The coastline is inhabited by people for thousands of years. A lot of major cities are located near or on the shoreline of the world?s oceans and seas. The cities have important port and harbor facilities built in the immediate coastline area. The coastline is also an important borderline, and humans have defended this important geographical feature against invaders, smugglers, and illegal immigration. For this purpose, many coastlines have massive coastal shoreline defense buildings and military equipment that defend inhabited areas.

Human threats to coastlines

The coastal shoreline is susceptible to multiple human-induced threats. These threats are scientifically known as ?human-induced environmental impacts? and are studied by geographers and environmentalists across the world. Some of the most important threats are the rising sea levels (according to some theories caused by human activity and pollution), pollution and fishing.

Pollution ? pollution along the coastlines is widespread in almost every country. Pollution refers to the garbage and industrial debris, petroleum and related products transportation in oil tankers, oil spills, and small spills caused by small vessels that are active near the beach. These factors can damage the coastline directly, affecting both the fauna and flora in the area.

Fishing ? this activity has damaged the coastline, especially in overpopulated areas. Fishing can negatively impact the coastline via habitat degradation, trawling, overfishing, bycatch and climate change. Nearly every fishery can damage the coastline with pollution and ocean scraping, which destroys corals, reefs, and sponges, which need more time to recover. The negative impact of fishing can damage the ecosystem irremediably and destroy the biodiversity of the area. Bycatch, for shrimp, (catching other species of fish when fishing), is five-time larger than the actual shrimp capture.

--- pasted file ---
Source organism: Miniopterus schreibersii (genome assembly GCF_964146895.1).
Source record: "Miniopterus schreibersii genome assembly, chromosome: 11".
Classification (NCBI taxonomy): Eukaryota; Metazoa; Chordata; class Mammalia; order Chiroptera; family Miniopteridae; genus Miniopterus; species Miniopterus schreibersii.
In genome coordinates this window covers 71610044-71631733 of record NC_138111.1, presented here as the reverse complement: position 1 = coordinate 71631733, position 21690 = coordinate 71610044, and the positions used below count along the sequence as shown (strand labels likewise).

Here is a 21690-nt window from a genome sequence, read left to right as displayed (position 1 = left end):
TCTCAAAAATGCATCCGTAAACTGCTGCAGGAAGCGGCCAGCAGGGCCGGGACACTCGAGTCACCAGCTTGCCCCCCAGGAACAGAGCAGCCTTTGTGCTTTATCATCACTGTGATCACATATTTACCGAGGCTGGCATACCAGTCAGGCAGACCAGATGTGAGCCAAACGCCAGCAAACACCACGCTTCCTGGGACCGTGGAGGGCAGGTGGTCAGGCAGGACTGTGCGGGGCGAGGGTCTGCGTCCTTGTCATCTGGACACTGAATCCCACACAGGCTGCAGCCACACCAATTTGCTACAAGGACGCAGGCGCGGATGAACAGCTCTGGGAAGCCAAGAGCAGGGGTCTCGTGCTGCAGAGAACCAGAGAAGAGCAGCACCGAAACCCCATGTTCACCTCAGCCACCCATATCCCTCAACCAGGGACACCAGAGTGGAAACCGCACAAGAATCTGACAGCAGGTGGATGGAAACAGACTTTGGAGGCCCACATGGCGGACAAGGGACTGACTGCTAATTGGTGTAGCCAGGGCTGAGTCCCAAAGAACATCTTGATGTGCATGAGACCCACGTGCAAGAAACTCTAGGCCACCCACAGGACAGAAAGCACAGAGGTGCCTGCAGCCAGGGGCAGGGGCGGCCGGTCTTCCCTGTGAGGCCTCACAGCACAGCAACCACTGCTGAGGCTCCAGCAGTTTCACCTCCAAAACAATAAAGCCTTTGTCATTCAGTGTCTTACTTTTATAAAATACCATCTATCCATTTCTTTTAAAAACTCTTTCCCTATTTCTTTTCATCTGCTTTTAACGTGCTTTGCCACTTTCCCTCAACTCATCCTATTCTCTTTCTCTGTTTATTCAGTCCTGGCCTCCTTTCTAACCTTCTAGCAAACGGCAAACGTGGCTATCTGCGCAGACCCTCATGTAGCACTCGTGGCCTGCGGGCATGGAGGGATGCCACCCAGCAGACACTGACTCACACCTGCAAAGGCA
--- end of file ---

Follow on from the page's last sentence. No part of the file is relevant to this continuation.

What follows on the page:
Types of coastlines

Emergent and submergent coastlines ? Emergent coastlines experienced a fall in sea level, because of local uplift or a global sea-level change. Submergent coastlines are coastlines that experienced a rise in sea levels.

Concordant and discordant coastlines ? concordant coastlines feature various types of rocks on the shore, forming beaches, coves, and cliffs. Discordant coastlines feature rocks that are susceptible to erosion, thus forming bays, inlets, outcroppings, and headlands.

Flat coasts ? the land gradually descends into the sea and beaches are common

Graded shorelines ? the wind and the water has created a straight, flat

coastal shoreline ? wide beaches are common

Cliffed coastlines ? also knowns as an abrasion coast, it features steep declivities with hard rocks, known as cliffs

Cliff erosions

Sediment ? Sediment is deposited along the cliff after sea cliffs are eroded by the waves or the wind Sea caves ? These are created when the rocks aren?t contiguous and softer rock is eroded in time; the crevice created evolves into a cave. Stacks ? Stacks are headlands which were eroded in time by the wind or the waves Stump ? Stumps are stacks that have disintegrated and fallen after extended erosion

Wave-cut platforms ? They form after the erosion of the cliff has been active for a long time. The platforms will retreat as the erosion expands and they will be more stable, as the waves lose energy.